Rosemary, (October 2014)

I was diagnosed in October 2010 at the age of 46, with both Tuberous Sclerosis Complex and a rare lung disease, lymphangioleiomyomatosis (LAM for short). I live on the gorgeous Gold Coast and work for the Gold Coast City Council in their records department. Not having had any children and never marrying, I keep myself busy with my six pet parrots, which are a passion of mine, along with travel and gardening, reading and a few other interests.

About five years ago, I was finding it increasingly harder to exercise or even walk up slight inclines without becoming breathless. I was also having mild panic attacks when carrying moderately heavy shopping bags to the car. In 2010 my GP referred me to a respiratory specialist, where I undertook a lung function test. The results from this and a heart stress test led the specialist to a diagnosis of emphysema, even though I had never smoked before. Upon hearing this diagnosis I was very resentful of my mother, actually very angry to say the least. I had looked after her the year before she died in 2005 and I assumed second hand smoke was the cause of my contracting emphysema (wrongly, as I later learnt). She had smoked around me and my siblings while we were growing up and was diagnosed with emphysema in early 2001; even being told this was killing her, she refused to give up smoking until the day she died.

My GP then sent me for a total blood test and my Alpha-1-Antitrypsin levels were normal as well as Phenotype M, which I understand is not normally the case for those with emphysema and have never smoked. From there I was sent back to the respiratory specialist, had a CT scan of the thorax. It came back showing my lungs had multiple cysts throughout and I also had multicystic kidneys. I was advised that I had LAM. While I stood there looking at the scans and all the black dots on my lungs I knew this wasn’t good and had to sit down. Feeling the blood drain from my face, I asked “How long do I have?” thinking he would say “Oh, you have years and years”. He said maybe 10 years or so, depending on how severe the progression of the condition becomes, and that there was no cure. I will likely need oxygen as the disease progresses and a double lung transplant was the only treatment to date. From there, I was advised that there were two other conditions that were associated with LAM, one being Tuberous Sclerosis, and the other being meningioma. The doctor wanted me to have a brain MRI and kidney CT scan.

After the consultation I walked out into the beautiful sunny day and wondered how could something so horrible and unbelievable have just occurred on such a perfect day. My world felt like it had spun out of control and my mind was working overtime for the next couple of days, going slightly overboard, thinking about organising a will, prepaying for a funeral. I then “got a grip” on myself and thought “have things really changed since before the diagnosis?” No, so I carried on with my life much the same as I had done before and used the wisdom of Winston Churchill: “Keep calm and carry on”! The brain MRI confirmed that I had Tuberous Sclerosis but luckily no meningioma. The CT of my kidneys showed multiple cysts also. About two months later, I had my first consultation with my neurologist and I was put through the battery of tests for visual, cranial nerves, reflexes, etc, Luckily, I was advised that they appeared normal and that I was fortunate not to have epilepsy and to be of normal intellect. He advised that I had a hypomelatonic lesion on my hip and “adenoma subaceum” on my chin and nose. I had seen a dermatologist regarding these spots several years ago and he diagnosed them as being rosacea, and gave me several sessions of dermabrasion, which did little.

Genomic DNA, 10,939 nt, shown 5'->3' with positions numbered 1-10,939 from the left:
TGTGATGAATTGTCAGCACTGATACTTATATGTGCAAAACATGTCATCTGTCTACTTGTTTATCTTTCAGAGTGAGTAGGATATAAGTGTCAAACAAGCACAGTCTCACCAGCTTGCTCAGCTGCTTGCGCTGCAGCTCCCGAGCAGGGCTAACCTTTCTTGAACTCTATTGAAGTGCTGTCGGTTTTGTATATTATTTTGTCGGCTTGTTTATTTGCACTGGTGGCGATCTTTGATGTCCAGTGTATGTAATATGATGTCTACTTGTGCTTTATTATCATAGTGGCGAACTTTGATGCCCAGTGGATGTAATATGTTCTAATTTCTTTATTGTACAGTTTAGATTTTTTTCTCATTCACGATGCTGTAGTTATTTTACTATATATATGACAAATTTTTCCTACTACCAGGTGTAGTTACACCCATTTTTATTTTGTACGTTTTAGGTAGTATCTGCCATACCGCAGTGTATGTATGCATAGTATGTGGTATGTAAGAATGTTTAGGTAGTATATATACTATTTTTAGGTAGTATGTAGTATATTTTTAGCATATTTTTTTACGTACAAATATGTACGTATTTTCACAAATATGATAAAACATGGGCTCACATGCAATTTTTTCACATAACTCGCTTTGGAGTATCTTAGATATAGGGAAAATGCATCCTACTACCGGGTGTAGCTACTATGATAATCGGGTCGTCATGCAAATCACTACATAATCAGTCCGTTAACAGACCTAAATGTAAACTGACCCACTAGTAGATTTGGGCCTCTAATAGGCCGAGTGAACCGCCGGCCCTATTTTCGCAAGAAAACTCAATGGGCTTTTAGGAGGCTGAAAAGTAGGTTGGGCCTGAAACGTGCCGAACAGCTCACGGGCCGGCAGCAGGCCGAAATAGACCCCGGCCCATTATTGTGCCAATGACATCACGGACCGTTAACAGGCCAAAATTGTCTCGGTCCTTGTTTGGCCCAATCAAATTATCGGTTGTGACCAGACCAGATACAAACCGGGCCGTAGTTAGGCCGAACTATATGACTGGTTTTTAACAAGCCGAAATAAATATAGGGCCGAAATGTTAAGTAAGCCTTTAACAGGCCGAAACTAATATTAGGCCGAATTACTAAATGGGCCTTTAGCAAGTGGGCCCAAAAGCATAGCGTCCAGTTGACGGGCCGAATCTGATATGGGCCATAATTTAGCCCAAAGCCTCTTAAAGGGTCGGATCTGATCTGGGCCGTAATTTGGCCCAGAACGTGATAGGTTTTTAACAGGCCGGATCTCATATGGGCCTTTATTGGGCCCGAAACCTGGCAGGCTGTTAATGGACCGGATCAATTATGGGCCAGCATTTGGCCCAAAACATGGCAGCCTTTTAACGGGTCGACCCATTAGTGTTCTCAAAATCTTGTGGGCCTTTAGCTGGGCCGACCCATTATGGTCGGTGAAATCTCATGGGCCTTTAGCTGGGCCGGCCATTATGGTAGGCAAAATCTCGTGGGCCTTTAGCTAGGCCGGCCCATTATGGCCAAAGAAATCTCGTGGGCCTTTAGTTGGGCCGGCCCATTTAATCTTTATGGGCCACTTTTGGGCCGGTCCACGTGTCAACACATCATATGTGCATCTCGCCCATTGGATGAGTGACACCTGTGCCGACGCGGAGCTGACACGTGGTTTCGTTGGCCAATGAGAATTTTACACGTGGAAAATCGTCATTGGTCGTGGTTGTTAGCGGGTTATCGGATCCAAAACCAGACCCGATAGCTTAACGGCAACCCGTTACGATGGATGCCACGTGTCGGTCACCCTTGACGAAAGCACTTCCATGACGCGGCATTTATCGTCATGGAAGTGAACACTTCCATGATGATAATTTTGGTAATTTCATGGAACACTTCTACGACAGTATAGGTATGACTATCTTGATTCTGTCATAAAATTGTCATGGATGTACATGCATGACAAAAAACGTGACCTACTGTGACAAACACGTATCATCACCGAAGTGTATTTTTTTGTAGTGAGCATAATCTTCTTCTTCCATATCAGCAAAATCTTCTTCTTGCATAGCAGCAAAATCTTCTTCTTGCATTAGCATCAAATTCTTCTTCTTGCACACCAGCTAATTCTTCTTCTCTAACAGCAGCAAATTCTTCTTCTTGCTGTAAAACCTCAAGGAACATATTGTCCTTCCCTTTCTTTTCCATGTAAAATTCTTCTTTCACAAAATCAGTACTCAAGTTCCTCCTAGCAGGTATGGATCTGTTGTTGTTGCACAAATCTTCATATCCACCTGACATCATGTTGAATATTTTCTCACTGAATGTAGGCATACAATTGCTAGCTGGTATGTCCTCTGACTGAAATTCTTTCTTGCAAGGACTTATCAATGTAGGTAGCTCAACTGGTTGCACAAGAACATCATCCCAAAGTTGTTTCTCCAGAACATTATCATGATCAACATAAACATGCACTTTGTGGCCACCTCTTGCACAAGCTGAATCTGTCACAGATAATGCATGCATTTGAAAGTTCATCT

It just explained so much about my past that I didn’t understand.

It was a real “light bulb” moment, when I was told I had TSC and what that all involved. It just explained so much about my past that I didn’t understand. I was born with the umbilical cord around my neck and this in turn caused blood vessels on one side of my face to burst and cause a large portwine birthmark. At around 3 months old my parents were awoken to me having a seizure and they rushed me to hospital. I am not sure what happened after that, whether a diagnosis was given or not and since both parents are now long deceased, I regret not enquiring further into my health records.

My mother always told me that she worried because I was slow in both walking and talking as a toddler. I was incredibly shy and found it difficult to make friends or try new things. My shyness was put down to my having the large scar on my face and being self-conscious (I had a skin graft operation at the age of 3). At primary school, my parents were advised to “hold me back” a year as I was not reaching the normal milestones for my age group, but my parents wouldn’t hear of it, so, I had to try and keep up with other children. I absolutely HATED mathematics classes and vividly remember one teacher yelling at me because I could not answer one of the maths problems; it was humiliating and I hated that teacher for the rest of my time at that school. Other than maths, I enjoyed other subjects and went on to get a clerical cadetship at the High Court, where I was promoted up the ranks and stayed there for 15 years before leaving to join the Gold Coast Council and have been here since then.

It is fantastic that there are now organisations such as the Australian Tuberous Sclerosis Society for individuals and families to turn to. Also, The LAM Foundation and LARA, for those women with LAM, are other support organisations. Let’s hope the future is near where a cure or efficient treatment is discovered.

Rosemary McDonald2 A young Rosemary McDonald riding a horse